Content warning: suicide. I wrote this in January of 2014.
We don’t often notice the difference between one day and the next in our memory. A year blends together. As you get more distance, a block of similar years become a single unit, characterized by a specific flavor of scenery, people, and feelings.
The cracks in the sidewalk that I’d avoid stepping on as I crossed the bridge over Fitch street on my way to class. The girl I smiled at walking over that bridge, and the months of passionate sex and breakups that smile unleashed. The cheap limitless terrible food at Conn Hall. The drudgery of debugging printers for professors so I could pay my rent. Winters where stepping the wrong way on a sheet of ice plunged me ankle deep into brown slush. The insufferable New Haven towing racket and incredible pizza.
And then, in a flash, the channel changes.
It’s blatant in hindsight, but I usually don’t see it coming. Some changes are complete and total, marking a brand new lifetime with each transition. I’m not sure I’m the same person as a few versions ago. Every line has been edited, every vision altered.
This most recent shift, though… I saw this one coming. Or at least, I saw one side of the book mark.
I prepared the transition to be as smooth as possible. I recruited allies, and trained a successor. Now was the time. I didn’t know what exactly would be showing on the new channel, but I knew that a change was coming, and I wanted to make sure it’d be good. This idea of book marks was going to be my Pastry Box contribution. I had thought it all out.
I had no idea.
On Christmas eve, I sat in a thai restaurant with my friend. Luke, who makes jokes, and travels the world, and works on npm. By the end of 2013 we hung out about weekly or more, to eat and chat and laugh. We had met at Taco Conf a few years prior, where he told me that he wanted to move to Oakland to hang out with the Node people. He did that. We clicked well. He watched my cats once. I recommended him to Yahoo.
The day before that dinner, Luke had written a note. We complained about the holidays a bit, and shared Kao Nam Tod. It didn’t seem weird to me that he was in town. After all, I was also. I knew he was from upstate New York, but he didn’t ever talk about his family there. I don’t know if I ever talked about my family much either. Just never came up. We reminisced about New England winters and how much nicer California is. We talked about how horrible the holidays are, and about business and dating and the future.
A few days later, I went out of town to visit family. The trip was too long by a day. At the end we were all eager to get back to our lives. I came back on New Year’s Eve. I sent Luke a message the next morning, telling him that relatives had given me some cat toys, because they don’t know how fat and lazy my cats are. Maybe his kitten could attack them, instead of attacking his face, like it usually did.
It was still early. I figured he’d get it when he got up. I could bring them by. I was working on npm that day. The new startup. The Book Mark. Everything was going great. I was looking forward to telling him about the latest developments.
I got a message from Luke at 4:15 in the afternoon. Before seeing what it said, it reminded me that I hadn’t had lunch yet, and hadn’t seen him in a week, which was a perfect coincidence. I was going to suggest Xolos. His message asked, “Could you share this publicly or privately in a few hours or so?” A link to the note that he wrote on Christmas Eve Eve.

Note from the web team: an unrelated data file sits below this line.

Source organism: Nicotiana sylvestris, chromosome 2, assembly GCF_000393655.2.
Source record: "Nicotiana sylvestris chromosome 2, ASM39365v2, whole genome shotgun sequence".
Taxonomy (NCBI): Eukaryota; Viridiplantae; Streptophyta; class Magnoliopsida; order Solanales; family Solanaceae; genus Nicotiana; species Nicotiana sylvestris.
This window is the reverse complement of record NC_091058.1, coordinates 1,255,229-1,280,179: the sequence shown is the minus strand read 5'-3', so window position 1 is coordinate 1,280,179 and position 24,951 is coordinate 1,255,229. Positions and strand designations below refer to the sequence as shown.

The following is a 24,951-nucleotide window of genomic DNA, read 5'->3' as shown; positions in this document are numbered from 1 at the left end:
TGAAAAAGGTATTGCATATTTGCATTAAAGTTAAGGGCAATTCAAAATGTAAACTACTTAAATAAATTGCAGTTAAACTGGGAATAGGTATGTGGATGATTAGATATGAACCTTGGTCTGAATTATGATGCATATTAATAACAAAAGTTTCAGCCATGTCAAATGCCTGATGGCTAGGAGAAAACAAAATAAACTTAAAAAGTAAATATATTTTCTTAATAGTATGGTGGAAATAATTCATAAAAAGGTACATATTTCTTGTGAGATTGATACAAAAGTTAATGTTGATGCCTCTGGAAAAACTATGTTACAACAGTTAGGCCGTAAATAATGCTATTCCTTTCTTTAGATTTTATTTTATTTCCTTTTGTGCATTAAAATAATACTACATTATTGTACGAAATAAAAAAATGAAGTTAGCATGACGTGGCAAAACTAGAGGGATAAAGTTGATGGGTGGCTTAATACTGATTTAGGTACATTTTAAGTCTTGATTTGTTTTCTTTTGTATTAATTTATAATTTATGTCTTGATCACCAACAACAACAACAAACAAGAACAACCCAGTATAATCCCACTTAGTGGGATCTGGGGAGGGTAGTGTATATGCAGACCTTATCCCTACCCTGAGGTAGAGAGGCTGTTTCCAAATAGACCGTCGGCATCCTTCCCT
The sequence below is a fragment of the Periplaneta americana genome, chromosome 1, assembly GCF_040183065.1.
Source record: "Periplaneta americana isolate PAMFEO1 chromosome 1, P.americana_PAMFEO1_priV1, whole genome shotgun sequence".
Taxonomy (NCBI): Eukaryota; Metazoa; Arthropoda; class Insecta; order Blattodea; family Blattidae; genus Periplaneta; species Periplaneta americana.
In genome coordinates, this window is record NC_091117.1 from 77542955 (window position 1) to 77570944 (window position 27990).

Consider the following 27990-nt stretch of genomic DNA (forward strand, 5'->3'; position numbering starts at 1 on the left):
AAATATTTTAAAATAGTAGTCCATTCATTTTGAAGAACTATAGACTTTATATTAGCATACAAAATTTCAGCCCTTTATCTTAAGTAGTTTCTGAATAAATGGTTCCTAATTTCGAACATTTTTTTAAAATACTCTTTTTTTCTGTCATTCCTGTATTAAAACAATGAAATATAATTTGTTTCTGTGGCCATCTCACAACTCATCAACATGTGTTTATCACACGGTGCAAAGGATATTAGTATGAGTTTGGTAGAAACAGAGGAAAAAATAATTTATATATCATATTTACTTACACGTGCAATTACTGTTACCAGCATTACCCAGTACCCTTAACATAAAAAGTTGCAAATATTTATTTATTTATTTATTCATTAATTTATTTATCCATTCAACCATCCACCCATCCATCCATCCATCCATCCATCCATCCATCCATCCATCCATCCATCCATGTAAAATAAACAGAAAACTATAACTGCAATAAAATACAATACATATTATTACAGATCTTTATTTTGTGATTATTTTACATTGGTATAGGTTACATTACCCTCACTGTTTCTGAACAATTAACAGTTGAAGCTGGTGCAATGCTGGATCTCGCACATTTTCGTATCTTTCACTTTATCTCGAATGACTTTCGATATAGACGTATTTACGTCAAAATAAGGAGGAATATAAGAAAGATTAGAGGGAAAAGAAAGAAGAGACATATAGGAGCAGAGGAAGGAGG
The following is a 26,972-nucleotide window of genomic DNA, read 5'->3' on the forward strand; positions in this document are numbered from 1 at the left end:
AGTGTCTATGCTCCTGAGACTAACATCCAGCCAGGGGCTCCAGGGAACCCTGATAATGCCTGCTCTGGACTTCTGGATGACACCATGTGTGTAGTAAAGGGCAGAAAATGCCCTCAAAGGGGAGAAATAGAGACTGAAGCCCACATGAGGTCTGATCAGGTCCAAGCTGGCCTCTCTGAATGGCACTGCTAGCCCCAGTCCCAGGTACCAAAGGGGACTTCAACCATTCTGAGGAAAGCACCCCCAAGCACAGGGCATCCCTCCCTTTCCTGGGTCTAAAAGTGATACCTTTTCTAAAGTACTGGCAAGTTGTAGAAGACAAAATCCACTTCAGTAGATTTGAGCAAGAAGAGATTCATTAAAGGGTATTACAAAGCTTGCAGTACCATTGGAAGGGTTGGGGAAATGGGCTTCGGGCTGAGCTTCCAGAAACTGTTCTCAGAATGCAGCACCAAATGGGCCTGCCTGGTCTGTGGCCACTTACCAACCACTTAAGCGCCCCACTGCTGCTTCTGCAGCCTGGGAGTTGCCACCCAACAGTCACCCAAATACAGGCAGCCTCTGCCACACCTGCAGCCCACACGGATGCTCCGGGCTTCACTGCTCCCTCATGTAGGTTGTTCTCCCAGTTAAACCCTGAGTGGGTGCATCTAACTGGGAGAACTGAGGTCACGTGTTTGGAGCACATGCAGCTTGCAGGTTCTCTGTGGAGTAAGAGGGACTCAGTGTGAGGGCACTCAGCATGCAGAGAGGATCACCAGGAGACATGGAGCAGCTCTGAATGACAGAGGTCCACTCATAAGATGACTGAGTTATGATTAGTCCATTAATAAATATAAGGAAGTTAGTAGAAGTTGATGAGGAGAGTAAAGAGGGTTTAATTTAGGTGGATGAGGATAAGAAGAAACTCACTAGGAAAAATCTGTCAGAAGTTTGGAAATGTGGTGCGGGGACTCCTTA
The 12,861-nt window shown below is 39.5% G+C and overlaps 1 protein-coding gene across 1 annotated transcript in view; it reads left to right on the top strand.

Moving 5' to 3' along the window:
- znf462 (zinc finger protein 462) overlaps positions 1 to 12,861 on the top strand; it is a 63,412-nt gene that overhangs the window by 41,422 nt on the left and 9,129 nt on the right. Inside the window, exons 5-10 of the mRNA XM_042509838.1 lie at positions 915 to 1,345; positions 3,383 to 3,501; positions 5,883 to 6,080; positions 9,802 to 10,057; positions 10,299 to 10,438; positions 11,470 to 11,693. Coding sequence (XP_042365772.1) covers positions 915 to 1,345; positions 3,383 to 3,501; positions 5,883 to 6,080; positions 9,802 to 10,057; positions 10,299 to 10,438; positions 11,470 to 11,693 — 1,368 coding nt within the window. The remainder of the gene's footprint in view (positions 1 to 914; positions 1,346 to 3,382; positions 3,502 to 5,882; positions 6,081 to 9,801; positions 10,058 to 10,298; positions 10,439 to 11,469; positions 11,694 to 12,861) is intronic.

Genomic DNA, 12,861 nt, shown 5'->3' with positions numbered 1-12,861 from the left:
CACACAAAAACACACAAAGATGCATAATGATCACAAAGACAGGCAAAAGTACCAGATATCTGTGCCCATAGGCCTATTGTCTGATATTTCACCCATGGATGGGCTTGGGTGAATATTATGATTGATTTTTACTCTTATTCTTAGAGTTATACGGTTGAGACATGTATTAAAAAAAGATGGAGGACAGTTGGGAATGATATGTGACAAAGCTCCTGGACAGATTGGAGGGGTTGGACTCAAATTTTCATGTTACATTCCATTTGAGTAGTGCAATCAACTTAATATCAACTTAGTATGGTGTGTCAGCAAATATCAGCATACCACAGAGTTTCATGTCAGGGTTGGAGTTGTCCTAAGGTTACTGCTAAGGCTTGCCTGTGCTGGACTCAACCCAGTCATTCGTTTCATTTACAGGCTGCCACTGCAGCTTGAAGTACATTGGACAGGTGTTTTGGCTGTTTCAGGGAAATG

Oh no. Wait. Where are you, I’m going there now. I’m coming to your house. 911. Call Mikeal. Call Dustin. Tell Marisa to bring the car back home, we have to go, now.
We met the police at his apartment. The key was where he said it’d be, and there was food and water for his kitten. Calling, again and again, it rings 4 times, and then voicemail. iMessages delivered, but no response.
5:09, another buzz in my pocket. “I’ve finally built up the courage to do it. Thanks again.”
Calling. Straight to voicemail.
He said he’d been hiding for years, that he was tired of pretending, tired of masking his pain. It wasn’t a statement, it was a choice, an expedient escape from his medical problem.
We didn’t know where he went. Searched everything, everywhere. Yahoo hired an investigator. The police were beyond useless. Clues pointed to a bridge, most likely the Golden Gate. Coast Guard didn’t have any John Does.
He slipped through my fingers like smoke. He’d reached out to me. I didn’t save him.
That week, I learned a lot about Luke’s history, things he never told any of us. I learned about his family, his past, his friends. I talked to his mother and sisters. Eyeballs deep in other people’s shit, the unexpected executor of my friend’s farewell. I frantically invaded his privacy, tried to find anything that could give me some hope, some clue, some rock I could turn over that he’d pop out from under.
For a while some hoped that he was faking. He’d fled to Asia or Africa on some manic adventure, played a joke on all of us. At 5:09 on New Year’s Day, I lost my hope. He wasn’t joking. Luke’s jokes are funny, and clever, and often offensive. His note was calm, resigned, touching. If he had been crying for help, we would’ve been able to help him. He was smart. He knew what he was doing. He was doing it for himself, not for anyone else.
I waited for permission to grieve. I told everyone else that we can’t give up hope until they find a body. But that was a lie, and I wasn’t fooled. I passed along the flyers, in a gesture of mourning.
In December, I’d hoped that this phase shift would be marked by the change of job roles, and in the fullness of time, maybe it will be. But overlaid on that is the turbulent border between the part of my life where my friend Luke existed, and the part where he was abruptly and permanently gone.